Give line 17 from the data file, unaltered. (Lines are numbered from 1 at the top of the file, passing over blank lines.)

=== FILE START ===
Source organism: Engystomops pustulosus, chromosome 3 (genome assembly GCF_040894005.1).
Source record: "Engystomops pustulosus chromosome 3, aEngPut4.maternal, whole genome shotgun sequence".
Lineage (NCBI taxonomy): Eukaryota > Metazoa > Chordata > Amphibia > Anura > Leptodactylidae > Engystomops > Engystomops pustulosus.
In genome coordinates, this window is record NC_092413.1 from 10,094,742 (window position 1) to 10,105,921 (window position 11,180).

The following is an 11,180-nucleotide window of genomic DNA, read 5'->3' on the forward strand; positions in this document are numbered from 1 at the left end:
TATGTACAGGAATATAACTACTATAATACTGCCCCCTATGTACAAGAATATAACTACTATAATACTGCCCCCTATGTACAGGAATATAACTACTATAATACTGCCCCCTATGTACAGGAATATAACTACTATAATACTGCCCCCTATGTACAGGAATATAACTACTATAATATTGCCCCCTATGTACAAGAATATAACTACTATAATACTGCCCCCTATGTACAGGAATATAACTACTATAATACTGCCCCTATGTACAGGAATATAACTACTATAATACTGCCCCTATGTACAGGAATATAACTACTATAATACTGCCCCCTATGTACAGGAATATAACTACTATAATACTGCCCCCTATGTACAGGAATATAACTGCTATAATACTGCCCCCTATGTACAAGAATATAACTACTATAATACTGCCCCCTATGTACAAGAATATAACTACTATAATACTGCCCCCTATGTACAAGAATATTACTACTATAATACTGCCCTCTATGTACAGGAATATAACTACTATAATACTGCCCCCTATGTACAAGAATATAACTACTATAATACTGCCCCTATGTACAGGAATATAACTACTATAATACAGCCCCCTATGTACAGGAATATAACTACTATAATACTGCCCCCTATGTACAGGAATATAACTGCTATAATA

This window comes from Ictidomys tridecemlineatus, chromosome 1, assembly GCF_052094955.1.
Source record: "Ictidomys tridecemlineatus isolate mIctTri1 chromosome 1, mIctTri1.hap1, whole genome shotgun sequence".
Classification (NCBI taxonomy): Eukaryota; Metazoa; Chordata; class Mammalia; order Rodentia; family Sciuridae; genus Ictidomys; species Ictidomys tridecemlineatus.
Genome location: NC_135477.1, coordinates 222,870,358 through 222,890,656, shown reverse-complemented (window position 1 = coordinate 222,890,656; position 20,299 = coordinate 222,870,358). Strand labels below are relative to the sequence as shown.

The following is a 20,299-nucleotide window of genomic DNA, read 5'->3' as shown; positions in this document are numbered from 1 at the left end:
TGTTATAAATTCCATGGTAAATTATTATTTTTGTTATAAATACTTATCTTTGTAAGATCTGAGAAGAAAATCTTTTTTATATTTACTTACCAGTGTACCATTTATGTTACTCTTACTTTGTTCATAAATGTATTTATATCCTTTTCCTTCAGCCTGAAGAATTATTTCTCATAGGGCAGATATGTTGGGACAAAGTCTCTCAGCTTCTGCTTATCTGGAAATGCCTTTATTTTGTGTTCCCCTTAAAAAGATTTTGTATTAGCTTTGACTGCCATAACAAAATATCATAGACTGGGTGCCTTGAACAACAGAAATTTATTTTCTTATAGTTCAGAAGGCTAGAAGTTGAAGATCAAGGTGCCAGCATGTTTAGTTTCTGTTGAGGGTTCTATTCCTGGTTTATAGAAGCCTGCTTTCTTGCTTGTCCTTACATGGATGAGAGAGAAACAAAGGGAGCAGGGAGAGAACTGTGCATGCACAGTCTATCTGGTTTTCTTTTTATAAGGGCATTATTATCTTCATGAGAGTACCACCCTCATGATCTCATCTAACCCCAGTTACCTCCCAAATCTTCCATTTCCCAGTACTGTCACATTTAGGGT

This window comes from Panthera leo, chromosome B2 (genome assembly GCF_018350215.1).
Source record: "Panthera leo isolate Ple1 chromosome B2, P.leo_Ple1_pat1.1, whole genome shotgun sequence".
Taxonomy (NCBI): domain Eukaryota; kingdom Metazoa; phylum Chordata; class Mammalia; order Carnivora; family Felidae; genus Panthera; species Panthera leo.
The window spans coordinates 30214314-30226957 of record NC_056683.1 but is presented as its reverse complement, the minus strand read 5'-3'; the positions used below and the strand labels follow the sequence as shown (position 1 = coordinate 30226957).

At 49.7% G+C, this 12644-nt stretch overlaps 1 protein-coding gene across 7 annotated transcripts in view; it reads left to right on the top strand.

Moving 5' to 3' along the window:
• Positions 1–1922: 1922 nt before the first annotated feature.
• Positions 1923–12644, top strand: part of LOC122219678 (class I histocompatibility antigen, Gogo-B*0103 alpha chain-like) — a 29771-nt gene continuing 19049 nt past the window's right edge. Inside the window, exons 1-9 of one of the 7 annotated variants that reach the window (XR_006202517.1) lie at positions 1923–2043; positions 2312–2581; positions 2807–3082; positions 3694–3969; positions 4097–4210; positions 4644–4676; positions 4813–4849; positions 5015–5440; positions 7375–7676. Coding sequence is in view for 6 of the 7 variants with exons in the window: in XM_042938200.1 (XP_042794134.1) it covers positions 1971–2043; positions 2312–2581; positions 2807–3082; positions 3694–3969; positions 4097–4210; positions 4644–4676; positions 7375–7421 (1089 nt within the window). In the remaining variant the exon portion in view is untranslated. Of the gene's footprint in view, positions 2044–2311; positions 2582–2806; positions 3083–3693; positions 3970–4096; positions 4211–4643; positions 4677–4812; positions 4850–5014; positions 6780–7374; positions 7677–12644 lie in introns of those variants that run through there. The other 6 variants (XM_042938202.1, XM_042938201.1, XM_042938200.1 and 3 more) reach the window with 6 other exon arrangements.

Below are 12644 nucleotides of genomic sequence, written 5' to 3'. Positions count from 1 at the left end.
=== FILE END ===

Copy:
At 49.7% G+C, this 12644-nt stretch overlaps 1 protein-coding gene across 7 annotated transcripts in view; it reads left to right on the top strand.